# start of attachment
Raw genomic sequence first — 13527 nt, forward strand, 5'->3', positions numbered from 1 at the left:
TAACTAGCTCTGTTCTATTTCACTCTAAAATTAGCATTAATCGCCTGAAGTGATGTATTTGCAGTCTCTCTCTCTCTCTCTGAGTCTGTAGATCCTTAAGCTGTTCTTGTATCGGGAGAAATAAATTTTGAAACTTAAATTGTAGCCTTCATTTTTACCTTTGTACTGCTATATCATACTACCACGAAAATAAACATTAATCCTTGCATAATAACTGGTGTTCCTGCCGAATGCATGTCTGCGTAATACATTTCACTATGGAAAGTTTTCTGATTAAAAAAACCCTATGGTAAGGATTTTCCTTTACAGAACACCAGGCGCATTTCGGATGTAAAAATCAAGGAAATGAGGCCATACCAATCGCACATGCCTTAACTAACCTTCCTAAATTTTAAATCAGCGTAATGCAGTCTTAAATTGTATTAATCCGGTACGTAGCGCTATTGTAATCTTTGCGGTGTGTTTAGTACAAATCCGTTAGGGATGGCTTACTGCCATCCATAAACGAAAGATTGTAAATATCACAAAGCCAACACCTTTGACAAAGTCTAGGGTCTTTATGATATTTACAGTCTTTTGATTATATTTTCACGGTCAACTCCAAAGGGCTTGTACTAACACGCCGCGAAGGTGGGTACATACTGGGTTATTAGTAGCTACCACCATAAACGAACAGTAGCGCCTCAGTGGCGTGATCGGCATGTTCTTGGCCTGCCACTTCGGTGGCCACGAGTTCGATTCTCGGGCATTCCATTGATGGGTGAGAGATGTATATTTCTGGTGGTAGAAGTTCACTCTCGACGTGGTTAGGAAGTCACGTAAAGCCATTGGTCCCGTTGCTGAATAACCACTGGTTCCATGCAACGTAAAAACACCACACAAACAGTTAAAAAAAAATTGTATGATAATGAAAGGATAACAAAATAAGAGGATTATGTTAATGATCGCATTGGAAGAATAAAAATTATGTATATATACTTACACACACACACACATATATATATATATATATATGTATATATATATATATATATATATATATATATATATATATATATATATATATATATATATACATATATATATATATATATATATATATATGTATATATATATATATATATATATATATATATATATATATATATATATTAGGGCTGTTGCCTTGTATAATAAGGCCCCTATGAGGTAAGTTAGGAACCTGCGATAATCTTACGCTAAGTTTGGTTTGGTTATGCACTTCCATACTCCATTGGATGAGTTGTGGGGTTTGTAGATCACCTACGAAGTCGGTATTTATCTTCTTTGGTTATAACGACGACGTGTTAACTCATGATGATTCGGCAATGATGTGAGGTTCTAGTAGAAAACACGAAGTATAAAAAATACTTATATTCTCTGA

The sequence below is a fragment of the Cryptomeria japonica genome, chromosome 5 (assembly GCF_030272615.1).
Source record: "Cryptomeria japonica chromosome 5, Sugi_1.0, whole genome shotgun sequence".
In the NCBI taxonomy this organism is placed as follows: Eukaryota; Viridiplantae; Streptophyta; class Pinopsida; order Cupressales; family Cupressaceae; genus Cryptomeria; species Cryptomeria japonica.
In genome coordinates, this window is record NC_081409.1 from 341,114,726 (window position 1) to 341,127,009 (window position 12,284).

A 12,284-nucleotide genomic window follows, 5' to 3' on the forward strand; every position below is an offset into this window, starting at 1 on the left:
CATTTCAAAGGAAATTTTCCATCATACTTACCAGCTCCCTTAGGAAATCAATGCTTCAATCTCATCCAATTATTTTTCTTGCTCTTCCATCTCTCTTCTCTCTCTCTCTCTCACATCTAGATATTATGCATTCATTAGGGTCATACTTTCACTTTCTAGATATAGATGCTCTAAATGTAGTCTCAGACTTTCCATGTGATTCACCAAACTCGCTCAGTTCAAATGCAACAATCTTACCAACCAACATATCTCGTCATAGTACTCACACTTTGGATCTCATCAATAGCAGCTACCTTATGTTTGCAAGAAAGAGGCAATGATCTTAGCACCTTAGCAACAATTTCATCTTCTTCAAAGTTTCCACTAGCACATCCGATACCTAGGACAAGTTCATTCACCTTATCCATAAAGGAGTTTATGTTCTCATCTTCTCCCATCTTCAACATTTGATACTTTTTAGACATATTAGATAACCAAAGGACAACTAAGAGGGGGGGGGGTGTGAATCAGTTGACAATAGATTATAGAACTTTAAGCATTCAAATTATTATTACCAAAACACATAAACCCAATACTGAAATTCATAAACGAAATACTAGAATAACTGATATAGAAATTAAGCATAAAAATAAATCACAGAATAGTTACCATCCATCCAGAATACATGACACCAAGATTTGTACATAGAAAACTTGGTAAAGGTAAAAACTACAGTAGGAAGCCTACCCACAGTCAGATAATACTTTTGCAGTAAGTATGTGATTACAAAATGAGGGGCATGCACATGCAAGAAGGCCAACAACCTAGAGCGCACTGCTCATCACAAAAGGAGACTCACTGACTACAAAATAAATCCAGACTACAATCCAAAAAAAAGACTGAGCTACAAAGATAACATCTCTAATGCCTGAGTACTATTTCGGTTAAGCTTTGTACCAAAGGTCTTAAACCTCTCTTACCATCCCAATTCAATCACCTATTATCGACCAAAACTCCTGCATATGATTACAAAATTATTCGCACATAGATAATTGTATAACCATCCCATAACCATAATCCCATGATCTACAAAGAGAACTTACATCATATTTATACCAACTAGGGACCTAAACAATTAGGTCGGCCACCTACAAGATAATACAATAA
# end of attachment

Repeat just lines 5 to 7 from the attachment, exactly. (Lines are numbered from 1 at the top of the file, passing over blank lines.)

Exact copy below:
In the NCBI taxonomy this organism is placed as follows: Eukaryota; Viridiplantae; Streptophyta; class Pinopsida; order Cupressales; family Cupressaceae; genus Cryptomeria; species Cryptomeria japonica.
In genome coordinates, this window is record NC_081409.1 from 341,114,726 (window position 1) to 341,127,009 (window position 12,284).

A 12,284-nucleotide genomic window follows, 5' to 3' on the forward strand; every position below is an offset into this window, starting at 1 on the left: